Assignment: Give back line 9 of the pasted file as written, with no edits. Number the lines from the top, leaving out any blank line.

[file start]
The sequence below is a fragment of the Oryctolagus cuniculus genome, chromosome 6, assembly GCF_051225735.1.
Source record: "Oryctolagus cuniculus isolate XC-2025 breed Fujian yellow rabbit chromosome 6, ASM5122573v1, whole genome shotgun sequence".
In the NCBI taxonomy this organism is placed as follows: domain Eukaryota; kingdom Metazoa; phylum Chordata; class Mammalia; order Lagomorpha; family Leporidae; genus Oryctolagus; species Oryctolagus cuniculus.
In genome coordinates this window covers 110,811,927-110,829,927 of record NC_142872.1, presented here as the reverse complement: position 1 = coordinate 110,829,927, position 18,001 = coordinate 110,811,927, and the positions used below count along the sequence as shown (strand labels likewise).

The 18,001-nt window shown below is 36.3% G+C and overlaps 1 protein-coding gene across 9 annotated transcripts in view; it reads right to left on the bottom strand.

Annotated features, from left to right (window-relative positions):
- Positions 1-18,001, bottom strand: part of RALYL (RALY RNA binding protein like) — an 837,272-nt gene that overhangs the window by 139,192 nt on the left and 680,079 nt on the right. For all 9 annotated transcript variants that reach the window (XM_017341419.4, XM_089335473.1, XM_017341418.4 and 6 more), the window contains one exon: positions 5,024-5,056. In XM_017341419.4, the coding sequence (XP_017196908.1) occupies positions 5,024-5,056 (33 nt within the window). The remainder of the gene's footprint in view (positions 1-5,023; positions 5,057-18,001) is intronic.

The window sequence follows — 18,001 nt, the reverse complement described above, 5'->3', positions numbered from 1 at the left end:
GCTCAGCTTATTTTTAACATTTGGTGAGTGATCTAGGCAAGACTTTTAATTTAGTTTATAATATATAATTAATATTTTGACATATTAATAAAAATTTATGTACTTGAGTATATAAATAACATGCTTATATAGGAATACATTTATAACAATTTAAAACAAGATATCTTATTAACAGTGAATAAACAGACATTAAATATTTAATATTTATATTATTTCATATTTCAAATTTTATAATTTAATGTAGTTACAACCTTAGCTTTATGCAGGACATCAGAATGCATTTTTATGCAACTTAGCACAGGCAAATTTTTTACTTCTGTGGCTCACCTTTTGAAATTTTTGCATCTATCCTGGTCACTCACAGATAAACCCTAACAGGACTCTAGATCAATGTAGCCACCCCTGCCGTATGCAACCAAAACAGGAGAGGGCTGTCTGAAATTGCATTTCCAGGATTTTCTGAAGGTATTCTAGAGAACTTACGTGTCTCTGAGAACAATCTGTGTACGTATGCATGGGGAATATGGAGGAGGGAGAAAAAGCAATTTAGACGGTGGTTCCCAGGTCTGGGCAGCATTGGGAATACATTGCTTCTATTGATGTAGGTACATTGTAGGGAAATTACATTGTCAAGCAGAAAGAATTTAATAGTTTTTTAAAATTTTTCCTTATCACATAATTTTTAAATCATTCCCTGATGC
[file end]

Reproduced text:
GCTCAGCTTATTTTTAACATTTGGTGAGTGATCTAGGCAAGACTTTTAATTTAGTTTATAATATATAATTAATATTTTGACATATTAATAAAAATTTATGTACTTGAGTATATAAATAACATGCTTATATAGGAATACATTTATAACAATTTAAAACAAGATATCTTATTAACAGTGAATAAACAGACATTAAATATTTAATATTTATATTATTTCATATTTCAAATTTTATAATTTAATGTAGTTACAACCTTAGCTTTATGCAGGACATCAGAATGCATTTTTATGCAACTTAGCACAGGCAAATTTTTTACTTCTGTGGCTCACCTTTTGAAATTTTTGCATCTATCCTGGTCACTCACAGATAAACCCTAACAGGACTCTAGATCAATGTAGCCACCCCTGCCGTATGCAACCAAAACAGGAGAGGGCTGTCTGAAATTGCATTTCCAGGATTTTCTGAAGGTATTCTAGAGAACTTACGTGTCTCTGAGAACAATCTGTGTACGTATGCATGGGGAATATGGAGGAGGGAGAAAAAGCAATTTAGACGGTGGTTCCCAGGTCTGGGCAGCATTGGGAATACATTGCTTCTATTGATGTAGGTACATTGTAGGGAAATTACATTGTCAAGCAGAAAGAATTTAATAGTTTTTTAAAATTTTTCCTTATCACATAATTTTTAAATCATTCCCTGATGC